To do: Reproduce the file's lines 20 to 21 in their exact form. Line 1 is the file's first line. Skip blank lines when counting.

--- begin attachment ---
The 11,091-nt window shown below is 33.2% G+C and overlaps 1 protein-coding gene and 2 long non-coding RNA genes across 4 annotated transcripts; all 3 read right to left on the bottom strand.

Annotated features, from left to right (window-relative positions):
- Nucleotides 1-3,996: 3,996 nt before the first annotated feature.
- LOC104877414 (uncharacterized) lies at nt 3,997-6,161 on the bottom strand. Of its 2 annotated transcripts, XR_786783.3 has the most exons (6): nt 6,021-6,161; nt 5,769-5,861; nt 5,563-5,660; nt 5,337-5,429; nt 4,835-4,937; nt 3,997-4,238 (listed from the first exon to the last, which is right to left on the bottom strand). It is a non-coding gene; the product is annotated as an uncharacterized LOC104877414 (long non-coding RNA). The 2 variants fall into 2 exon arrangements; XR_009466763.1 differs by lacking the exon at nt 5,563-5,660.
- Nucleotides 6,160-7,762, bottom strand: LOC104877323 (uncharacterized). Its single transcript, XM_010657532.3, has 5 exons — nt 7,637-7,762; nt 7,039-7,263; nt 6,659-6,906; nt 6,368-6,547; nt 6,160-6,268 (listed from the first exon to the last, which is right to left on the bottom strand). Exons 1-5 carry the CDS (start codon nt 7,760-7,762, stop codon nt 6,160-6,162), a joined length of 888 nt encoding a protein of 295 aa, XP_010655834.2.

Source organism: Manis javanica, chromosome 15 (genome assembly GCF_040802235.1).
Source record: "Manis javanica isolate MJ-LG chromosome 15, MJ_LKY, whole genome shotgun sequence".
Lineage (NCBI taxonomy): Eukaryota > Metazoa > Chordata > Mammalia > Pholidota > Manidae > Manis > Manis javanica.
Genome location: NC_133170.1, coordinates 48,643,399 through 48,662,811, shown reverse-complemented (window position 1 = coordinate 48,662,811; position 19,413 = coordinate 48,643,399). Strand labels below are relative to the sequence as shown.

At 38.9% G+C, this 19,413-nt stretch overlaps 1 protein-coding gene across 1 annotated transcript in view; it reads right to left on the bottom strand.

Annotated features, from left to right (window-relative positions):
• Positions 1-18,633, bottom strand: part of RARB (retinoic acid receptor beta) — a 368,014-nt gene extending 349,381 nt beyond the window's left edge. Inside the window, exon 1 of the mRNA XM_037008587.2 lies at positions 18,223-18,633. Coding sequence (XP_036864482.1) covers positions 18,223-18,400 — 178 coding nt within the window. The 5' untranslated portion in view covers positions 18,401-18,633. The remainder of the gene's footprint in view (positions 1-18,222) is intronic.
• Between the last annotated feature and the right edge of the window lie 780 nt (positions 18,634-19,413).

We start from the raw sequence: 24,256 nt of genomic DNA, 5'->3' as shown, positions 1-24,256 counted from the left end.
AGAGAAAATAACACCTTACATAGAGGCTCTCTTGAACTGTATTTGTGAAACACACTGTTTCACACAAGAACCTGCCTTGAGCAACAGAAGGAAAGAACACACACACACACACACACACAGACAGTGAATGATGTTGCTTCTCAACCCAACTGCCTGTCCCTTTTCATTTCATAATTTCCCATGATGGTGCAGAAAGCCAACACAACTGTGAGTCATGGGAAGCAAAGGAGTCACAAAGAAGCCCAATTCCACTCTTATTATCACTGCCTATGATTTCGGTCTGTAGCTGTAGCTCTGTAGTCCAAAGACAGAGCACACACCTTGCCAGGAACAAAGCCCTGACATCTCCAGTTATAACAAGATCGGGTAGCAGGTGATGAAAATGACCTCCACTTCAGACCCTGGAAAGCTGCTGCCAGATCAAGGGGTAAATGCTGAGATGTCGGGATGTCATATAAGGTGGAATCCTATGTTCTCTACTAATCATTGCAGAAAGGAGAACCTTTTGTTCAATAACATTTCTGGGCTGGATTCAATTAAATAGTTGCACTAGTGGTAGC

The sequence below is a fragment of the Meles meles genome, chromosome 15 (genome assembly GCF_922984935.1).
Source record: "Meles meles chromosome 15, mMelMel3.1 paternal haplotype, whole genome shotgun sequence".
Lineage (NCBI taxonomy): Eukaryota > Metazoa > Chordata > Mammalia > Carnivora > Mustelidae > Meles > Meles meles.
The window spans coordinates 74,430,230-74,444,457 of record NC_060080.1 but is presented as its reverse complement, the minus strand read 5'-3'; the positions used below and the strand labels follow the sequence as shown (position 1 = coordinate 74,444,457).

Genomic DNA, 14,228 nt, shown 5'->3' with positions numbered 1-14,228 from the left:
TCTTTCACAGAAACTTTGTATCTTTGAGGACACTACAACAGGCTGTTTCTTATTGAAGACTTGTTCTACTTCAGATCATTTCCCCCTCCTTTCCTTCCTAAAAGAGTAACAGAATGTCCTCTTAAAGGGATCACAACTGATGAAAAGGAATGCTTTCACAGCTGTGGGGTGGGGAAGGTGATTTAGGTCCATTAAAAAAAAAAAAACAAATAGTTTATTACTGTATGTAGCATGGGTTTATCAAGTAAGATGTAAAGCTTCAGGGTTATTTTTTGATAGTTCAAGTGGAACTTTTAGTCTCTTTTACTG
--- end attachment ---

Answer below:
Genomic DNA, 14,228 nt, shown 5'->3' with positions numbered 1-14,228 from the left:
TCTTTCACAGAAACTTTGTATCTTTGAGGACACTACAACAGGCTGTTTCTTATTGAAGACTTGTTCTACTTCAGATCATTTCCCCCTCCTTTCCTTCCTAAAAGAGTAACAGAATGTCCTCTTAAAGGGATCACAACTGATGAAAAGGAATGCTTTCACAGCTGTGGGGTGGGGAAGGTGATTTAGGTCCATTAAAAAAAAAAAAACAAATAGTTTATTACTGTATGTAGCATGGGTTTATCAAGTAAGATGTAAAGCTTCAGGGTTATTTTTTGATAGTTCAAGTGGAACTTTTAGTCTCTTTTACTG